Are you making THE RIGHT MOVES?
This is Nistha. When I started Scholar Strategy, I was helping people get into the best University in USA. And we were doing something right because our folks made it to Harvard, Stanford, MIT and every hallowed place you can think of. But, I was also getting a lot of queries like:
- I don’t know what I want in life
- I don’t know what career to choose
- I am not enjoying my job, can I do something other than MBA?
- and so on…
This made me think.
World has already changed. If you don’t adapt your career planning with the shifting landscape, you will end up frustrated and unfulfilled.
If I had to start my career now, I would be making different choices. So, I have started this newsletter so that you can avoid some of my mistakes and save time. I am calling it The Right Moves newsletter.
Our strategy is about taking mini steps. If this resonates, I invite you to join below.
PS. I am against taking big steps in career unless you have clarity. There is no point in expensive experiments like leaving your job without a Plan B, or going for an expensive MBA without knowing what you want to get out of it etc. So, let’s take mini steps.
But, why should you listen to me?
When I got into a good engineering college after Class XII, I thought I am on the right track.
When I was the first one to get a placement after topping my class in Computer Engineering, I thought I am doing well.
When I got into UIUC for my MS dreams a year later, I thought – surely, I have made it now.
When I got the topmost package to work on Wall Street after graduation, I thought, yes, this is what they called success.
When I got married at perfect age of 26 to someone who also was working in a top Wall Street firm and had a ‘bright’ career ahead of him, I was sure life is set.
It was in the years that followed when I had many wake up calls. I could not help but feel a little ‘off’. Something was not right. I kept thinking – why am I not enjoying it the way I am supposed to? Surely, I have done everything right, checked every single tick box. Life is meant to feel great but all I feel is ‘meh’. On the weekdays, I would look forward to weekends and on the weekend, I would look forward to the next vacation.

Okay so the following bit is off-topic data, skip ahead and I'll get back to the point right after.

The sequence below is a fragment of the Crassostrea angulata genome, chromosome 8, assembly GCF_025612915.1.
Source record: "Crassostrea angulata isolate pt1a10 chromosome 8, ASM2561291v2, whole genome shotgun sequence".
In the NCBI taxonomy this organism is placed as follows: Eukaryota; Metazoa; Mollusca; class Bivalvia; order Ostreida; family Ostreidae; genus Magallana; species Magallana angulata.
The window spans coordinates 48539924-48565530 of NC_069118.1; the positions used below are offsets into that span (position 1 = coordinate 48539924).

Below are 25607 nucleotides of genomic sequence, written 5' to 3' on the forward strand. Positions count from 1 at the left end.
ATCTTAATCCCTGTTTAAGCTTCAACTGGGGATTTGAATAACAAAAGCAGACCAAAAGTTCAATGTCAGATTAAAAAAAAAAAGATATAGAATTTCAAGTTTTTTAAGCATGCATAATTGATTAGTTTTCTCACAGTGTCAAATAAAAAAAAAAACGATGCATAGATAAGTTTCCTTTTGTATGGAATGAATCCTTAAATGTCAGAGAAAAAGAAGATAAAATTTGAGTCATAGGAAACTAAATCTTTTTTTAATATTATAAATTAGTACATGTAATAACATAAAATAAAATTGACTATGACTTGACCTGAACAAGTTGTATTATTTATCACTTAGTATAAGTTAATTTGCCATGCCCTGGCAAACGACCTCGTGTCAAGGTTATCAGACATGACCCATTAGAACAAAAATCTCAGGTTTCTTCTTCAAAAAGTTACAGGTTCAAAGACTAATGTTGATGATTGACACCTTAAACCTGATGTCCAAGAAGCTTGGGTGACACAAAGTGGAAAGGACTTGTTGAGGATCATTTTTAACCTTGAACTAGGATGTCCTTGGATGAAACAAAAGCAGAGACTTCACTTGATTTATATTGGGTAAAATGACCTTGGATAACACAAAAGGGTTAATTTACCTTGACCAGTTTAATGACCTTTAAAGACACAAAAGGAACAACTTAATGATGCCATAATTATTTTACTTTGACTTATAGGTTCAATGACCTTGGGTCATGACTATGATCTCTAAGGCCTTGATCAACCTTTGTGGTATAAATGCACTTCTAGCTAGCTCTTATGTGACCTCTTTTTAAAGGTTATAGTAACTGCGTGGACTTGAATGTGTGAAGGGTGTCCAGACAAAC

The dream crashed soon. I was staring into emptiness. There was nothing wrong on the outside but inside was a mess.
First, I figured I was not enjoying my current job. I didn’t want to work for someone, I wanted to work for myself. But do what? I didn’t know. So, I thought I would do an MBA and figure out how to run a business, how to manage finances etc. I headed to NYU MBA program and it was fun!
Now, I started taking charge of my career for the first time like I should have. I was listening to ‘what I really wanted and like’ and followed it. Knowing that I want to do/join startups, I did not sit for any IB/Consulting placements. After a LOT of hustle, I landed a job offer even before I could graduate. Yay, I was finally doing what I loved and it was paying off. So, I decided to drop out (why pay to learn when you can get paid to learn?)
I learned a ton during my time at this startup. Next, I addressed my failing marriage. We decided to part ways so that both of us could start again and find our happiness albeit separately from each other. Following few years were full of heartache and pain but also a renewed confidence that I can survive bad episodes. Eventually, I would find a like minded partner and settle down the way I wanted to.
And, did my startup dream work out? Yes – after trying out a bunch of ideas, Scholar Strategy picked up. I discovered how much I love working with young students and professionals. I even became a certified Career Coach with accreditation from NeuroLeadership Institute, USA. I started writing blogs and then books. I would eventually write a best seller and make my Dad even more proud.
So, that means…
Success is not tied to working in tall buildings and huge offices. Once, I worked in a tiny cubicle shared by 4 people in a startup. Then, I left it all to start Scholar Strategy which has no permanent office till date although I worked from beaches in Bali, mountains in Himachal and meditation centers in Auroville for sometime.
Success is not tied to having the most coveted role – I have worked in Operations and Business Development. I have written code (C++, Java) for a living and I now write books for feeling alive.
Success is not tied to good scores – I am a valedictorian throughout my academic life, cracking top scores in high school (93%), college (4/4 GPA), GRE (2320/2400), GMAT (740/800). All this doesn’t matter if you don’t figure out what’s right for you. You can still land up in a mess like I did. On the other hand, I know many people who had average grades but successful careers afterwards.
Which college you go to does not matter as much as what you do in there.
All this is good, Nistha but I want more help!
Sure, if you value good advice (and sometimes it is not what you want to hear) and help brainstorm how to make THESE RIGHT MOVES in your career, I offer a 1:1 paid Career QnA call. If you have specific queries and want to discuss with me, contact me by clicking the button below.